George Osborne has said he is hopeful of a "win-win" agreement between the UK and the rest of the European Union in talks over its future membership.
Speaking in Paris as he met French counterparts, the chancellor said there was "goodwill and a willingness to engage" with British arguments.
But he would not be drawn on reports a referendum could be brought forward to 2016 if negotiations concluded quickly.
Mr Osborne is planning to visit other EU capitals in the coming months.
His visit came as UK universities launched their campaign for a "Yes" vote in a future in-out referendum, scheduled to take place before the end of 2017.
Mr Osborne, who is holding meetings with French Economy Minister Emmanuel Macron, its Finance Minister Michel Sapin and Foreign Minister Laurent Fabius, said all sides "wanted to get on and talk".
Analysis, by BBC Paris correspondent Lucy Williamson
After all the talk of roadblocks and differences, today's meeting had a rather different feel. Both Mr Osborne and Mr Macron talked about "a win-win approach" on Britain's proposed reforms of the EU.
We want a Europe that works for all its citizens, said the chancellor, adding that France agreed the interests of non-eurozone countries like Britain should be protected.
His French host was keen to emphasise the need for reform. The warnings against an "a la carte" Europe were gone. "I think we have the basis of a common agreement," Mr Macron said. "France wants reform that strengthens Europe, not reform that weakens it. But I've heard nothing today that was incompatible with that."
The devil, of course, will be in the detail of those reforms. Asked about a timetable for the British referendum, Mr Osborne didn't rule out holding it early. But broad agreement on the need for reform is one thing, getting 28 countries to sign up to specific measures quite another.
He told the BBC: "I don't know anyone claiming the negotiations are going to be straightforward but you hear a lot of goodwill here and a willingness to engage because we all want to see Europe working better for the citizens of the entire EU.
"And now you hear French politicians acknowledging there needs to be fair treatment for those countries that aren't in the euro as the eurozone integrates and there is the potential for a win-win agreement."
Mr Osborne's visit marks a new phase in the negotiating process, in which the technical detail of the UK's requests are being considered.
David Cameron, who visited Paris, Berlin and other EU capitals in the wake of May's election victory to set out his government's broad objectives, said the discussions were "proceeding quite well, but there'll be lots of difficulties and problems and road blocks ahead to get the sort of deal I think is necessary".
Speaking in Indonesia, where he is on a trade trip, Mr Cameron said he did not have a referendum date in mind, amid reports that ministers favoured next June: "When the negotiation is complete then we'll set the date for the referendum," he said.
What does renegotiation mean?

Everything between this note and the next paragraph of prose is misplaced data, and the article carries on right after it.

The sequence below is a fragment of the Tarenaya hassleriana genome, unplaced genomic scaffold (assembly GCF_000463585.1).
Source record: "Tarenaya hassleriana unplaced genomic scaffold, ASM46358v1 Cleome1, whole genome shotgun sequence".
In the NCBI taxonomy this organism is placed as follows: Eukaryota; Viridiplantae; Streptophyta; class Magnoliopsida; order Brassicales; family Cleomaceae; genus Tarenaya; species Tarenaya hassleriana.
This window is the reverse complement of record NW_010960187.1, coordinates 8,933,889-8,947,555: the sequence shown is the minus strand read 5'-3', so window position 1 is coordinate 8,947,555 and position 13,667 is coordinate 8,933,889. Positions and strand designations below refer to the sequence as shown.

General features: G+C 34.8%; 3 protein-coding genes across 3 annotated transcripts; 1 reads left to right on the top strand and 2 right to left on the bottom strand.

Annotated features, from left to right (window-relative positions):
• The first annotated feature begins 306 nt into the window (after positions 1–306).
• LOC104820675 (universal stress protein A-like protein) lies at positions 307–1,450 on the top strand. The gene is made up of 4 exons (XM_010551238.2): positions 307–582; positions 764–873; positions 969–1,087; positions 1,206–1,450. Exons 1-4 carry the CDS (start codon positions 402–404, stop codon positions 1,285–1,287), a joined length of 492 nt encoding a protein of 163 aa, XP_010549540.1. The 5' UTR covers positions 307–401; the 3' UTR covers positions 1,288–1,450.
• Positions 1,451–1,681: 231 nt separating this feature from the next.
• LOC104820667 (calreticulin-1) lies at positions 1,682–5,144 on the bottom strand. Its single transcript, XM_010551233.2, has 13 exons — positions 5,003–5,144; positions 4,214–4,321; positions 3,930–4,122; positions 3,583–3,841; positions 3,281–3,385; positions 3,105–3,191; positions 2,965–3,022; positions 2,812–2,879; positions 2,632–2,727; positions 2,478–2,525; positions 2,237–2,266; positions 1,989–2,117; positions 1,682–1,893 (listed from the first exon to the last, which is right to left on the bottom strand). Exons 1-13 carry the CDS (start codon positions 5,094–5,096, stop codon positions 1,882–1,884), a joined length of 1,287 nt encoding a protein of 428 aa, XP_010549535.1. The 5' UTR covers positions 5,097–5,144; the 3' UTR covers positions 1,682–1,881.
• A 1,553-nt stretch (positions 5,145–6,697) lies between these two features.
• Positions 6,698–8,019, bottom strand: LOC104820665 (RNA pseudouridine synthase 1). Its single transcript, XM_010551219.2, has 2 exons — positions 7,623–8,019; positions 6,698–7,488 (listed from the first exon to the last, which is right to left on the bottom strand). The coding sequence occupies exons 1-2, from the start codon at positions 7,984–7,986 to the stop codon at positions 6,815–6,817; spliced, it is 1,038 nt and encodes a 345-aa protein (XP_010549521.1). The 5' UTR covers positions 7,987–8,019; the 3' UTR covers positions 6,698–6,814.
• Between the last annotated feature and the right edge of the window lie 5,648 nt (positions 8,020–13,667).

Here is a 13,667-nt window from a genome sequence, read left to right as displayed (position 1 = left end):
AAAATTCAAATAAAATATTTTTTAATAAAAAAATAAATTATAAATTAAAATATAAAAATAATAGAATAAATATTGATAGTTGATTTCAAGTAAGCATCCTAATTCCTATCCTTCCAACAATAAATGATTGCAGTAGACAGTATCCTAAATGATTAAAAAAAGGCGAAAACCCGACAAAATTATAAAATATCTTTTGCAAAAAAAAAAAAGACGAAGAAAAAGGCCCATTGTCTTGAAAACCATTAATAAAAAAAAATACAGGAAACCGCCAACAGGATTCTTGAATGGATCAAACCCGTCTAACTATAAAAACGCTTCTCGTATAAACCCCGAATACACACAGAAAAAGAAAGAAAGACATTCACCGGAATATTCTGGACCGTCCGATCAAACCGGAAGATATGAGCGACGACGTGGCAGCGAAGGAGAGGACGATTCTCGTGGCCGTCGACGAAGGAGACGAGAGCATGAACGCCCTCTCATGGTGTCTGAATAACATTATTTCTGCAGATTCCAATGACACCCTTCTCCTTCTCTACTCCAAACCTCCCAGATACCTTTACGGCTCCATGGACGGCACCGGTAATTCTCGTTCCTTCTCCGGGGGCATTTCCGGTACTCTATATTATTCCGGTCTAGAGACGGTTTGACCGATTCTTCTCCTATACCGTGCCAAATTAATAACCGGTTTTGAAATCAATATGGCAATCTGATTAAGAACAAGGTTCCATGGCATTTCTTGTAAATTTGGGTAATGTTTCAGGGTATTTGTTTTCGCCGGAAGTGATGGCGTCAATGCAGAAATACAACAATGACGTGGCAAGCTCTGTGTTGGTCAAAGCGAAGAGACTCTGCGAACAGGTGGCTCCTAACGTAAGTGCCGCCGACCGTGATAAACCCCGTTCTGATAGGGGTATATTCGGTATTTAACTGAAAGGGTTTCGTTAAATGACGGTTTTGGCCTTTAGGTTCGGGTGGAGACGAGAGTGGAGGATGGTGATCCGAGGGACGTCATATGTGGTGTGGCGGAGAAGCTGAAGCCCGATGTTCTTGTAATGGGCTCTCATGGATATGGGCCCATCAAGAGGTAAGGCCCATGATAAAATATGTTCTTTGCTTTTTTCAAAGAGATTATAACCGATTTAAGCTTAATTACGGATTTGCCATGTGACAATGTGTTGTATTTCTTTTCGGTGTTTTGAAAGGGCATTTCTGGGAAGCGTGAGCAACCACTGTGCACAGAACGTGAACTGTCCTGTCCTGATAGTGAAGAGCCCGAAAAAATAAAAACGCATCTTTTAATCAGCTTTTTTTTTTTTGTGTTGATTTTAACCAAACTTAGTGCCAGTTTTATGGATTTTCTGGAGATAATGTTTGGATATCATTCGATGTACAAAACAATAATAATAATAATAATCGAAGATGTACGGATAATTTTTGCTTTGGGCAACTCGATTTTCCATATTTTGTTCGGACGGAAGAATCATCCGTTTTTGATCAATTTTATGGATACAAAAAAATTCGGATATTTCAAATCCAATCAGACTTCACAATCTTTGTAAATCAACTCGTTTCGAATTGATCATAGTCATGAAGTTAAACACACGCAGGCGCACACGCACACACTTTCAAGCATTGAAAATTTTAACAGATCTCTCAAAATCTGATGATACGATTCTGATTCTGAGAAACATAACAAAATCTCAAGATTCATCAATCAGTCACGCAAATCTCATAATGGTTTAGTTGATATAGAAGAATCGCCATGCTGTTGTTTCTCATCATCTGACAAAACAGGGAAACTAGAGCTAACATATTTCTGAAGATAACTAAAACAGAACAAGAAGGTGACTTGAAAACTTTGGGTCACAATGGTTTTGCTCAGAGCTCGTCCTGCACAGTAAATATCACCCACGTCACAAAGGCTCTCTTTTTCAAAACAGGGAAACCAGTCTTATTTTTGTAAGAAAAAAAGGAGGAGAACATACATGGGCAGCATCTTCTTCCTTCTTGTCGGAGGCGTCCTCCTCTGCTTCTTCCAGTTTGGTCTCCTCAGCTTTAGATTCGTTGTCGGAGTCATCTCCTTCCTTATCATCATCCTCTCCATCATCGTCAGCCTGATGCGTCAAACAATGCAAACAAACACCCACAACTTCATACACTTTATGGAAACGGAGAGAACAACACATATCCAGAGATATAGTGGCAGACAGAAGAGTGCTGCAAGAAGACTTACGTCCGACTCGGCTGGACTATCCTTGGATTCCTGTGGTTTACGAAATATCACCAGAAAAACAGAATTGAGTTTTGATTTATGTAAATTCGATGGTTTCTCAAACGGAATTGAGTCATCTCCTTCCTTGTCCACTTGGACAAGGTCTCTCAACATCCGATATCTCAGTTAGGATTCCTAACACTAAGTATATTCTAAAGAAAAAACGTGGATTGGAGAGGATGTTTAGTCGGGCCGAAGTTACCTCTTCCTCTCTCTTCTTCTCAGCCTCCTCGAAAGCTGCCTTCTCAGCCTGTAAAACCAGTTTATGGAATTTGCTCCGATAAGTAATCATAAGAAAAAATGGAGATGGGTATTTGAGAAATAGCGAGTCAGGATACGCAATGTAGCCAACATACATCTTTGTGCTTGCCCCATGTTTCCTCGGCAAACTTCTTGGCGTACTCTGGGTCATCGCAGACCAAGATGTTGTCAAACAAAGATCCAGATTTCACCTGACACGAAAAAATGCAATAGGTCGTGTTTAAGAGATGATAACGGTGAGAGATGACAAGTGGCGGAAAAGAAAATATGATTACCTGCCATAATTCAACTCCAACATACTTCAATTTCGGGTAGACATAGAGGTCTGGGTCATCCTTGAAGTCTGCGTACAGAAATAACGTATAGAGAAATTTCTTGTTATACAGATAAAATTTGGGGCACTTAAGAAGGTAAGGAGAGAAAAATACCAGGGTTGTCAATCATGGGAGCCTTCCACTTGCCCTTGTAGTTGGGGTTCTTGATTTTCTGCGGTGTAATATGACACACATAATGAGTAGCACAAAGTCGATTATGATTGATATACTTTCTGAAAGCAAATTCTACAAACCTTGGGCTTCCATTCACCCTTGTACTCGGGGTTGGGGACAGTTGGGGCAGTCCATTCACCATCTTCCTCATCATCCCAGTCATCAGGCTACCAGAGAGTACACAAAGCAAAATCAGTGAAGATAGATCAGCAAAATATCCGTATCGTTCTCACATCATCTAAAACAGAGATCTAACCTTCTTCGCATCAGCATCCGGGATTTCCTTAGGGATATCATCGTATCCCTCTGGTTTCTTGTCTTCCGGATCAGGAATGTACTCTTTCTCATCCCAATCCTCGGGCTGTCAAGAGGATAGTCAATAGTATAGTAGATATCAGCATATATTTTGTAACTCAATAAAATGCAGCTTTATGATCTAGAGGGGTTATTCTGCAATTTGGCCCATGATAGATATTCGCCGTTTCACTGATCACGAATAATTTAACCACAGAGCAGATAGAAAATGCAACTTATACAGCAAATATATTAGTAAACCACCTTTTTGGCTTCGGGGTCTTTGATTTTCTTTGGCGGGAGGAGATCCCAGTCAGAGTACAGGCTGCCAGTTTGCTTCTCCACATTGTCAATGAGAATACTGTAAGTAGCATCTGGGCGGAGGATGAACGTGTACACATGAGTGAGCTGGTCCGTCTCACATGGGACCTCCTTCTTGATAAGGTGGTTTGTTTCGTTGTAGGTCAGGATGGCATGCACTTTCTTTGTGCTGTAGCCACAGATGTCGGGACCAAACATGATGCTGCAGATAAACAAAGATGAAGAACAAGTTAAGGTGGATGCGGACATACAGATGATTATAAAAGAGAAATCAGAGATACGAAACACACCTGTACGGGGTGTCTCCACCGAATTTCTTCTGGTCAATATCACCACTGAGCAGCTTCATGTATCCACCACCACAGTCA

The prime minister has not set out in full detail what he wants but his key demands include:
- An opt-out on the core EU aim of "ever closer union"
- The sovereignty of national parliaments to be boosted, so groups of them can block proposed EU legislation
- Safeguard the City of London and other financial centres outside the eurozone
- Curb EU immigration by cutting benefits
- Make the EU more streamlined and competitive
To get what it wants the UK believes it will need to rewrite treaties agreed by all 28 EU members.
Meanwhile, the Universities UK group - whose members include 133 executive heads of UK university institutions - has said it backs Britain's membership of the EU. Vice-chancellors launched a "Yes" campaign alongside shadow business secretary Chuka Umunna and pro-European Tory MP Damian Green.
Dame Julia Goodfellow, president of Universities UK, told the event in London they must "stand up and be counted".
"It is abundantly clear that the UK's membership of the European Union has an overwhelmingly positive impact on our world-leading universities, enhancing university research and teaching," she said.
"The case for staying in Europe is about ensuring the future prosperity of the UK, it's about maximising the chances of new discoveries that enhance the society in which we live, it's about the UK's standing in the world."
UKIP, which is campaigning for a "No" vote in the referendum, criticised Universities UK for entering the debate.
Deputy leader Paul Nuttall, an MEP and former university lecturer, said: "Given that universities are supposed to be the bastions of open-minded learning, it seems wrong that an institution governing the interests of British education should embroil itself in a political debate that has seen people denied any democratic say whatsoever on how Britain should be governed for 40 years."
And Conservative eurosceptic John Redwood said attempts to present a Yes vote as the "friendly status quo" were misleading.
"They aim to run a campaign claiming that... Yes is the risk free option, and that No would mean all sorts of dire futures which they intend to portray by lies and scare stories," he wrote on his blog.